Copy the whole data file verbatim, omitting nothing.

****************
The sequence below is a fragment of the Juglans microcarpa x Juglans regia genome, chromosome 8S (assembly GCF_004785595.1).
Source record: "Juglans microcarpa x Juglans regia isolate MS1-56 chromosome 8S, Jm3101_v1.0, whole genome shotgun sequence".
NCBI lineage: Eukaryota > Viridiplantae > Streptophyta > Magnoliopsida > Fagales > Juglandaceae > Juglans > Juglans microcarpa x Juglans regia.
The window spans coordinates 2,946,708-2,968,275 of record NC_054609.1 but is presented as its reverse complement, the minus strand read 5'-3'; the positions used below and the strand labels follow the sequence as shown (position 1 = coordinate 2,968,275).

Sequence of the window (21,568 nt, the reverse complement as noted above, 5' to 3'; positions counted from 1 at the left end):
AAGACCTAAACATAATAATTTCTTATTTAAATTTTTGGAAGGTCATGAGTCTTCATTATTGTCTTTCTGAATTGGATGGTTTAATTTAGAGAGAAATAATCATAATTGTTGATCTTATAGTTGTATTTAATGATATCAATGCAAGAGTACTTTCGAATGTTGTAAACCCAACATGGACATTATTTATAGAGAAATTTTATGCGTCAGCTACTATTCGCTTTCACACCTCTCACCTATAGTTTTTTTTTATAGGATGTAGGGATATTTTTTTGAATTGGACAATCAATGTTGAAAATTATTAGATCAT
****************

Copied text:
The sequence below is a fragment of the Juglans microcarpa x Juglans regia genome, chromosome 8S (assembly GCF_004785595.1).
Source record: "Juglans microcarpa x Juglans regia isolate MS1-56 chromosome 8S, Jm3101_v1.0, whole genome shotgun sequence".
NCBI lineage: Eukaryota > Viridiplantae > Streptophyta > Magnoliopsida > Fagales > Juglandaceae > Juglans > Juglans microcarpa x Juglans regia.
The window spans coordinates 2,946,708-2,968,275 of record NC_054609.1 but is presented as its reverse complement, the minus strand read 5'-3'; the positions used below and the strand labels follow the sequence as shown (position 1 = coordinate 2,968,275).

Sequence of the window (21,568 nt, the reverse complement as noted above, 5' to 3'; positions counted from 1 at the left end):
AAGACCTAAACATAATAATTTCTTATTTAAATTTTTGGAAGGTCATGAGTCTTCATTATTGTCTTTCTGAATTGGATGGTTTAATTTAGAGAGAAATAATCATAATTGTTGATCTTATAGTTGTATTTAATGATATCAATGCAAGAGTACTTTCGAATGTTGTAAACCCAACATGGACATTATTTATAGAGAAATTTTATGCGTCAGCTACTATTCGCTTTCACACCTCTCACCTATAGTTTTTTTTTATAGGATGTAGGGATATTTTTTTGAATTGGACAATCAATGTTGAAAATTATTAGATCAT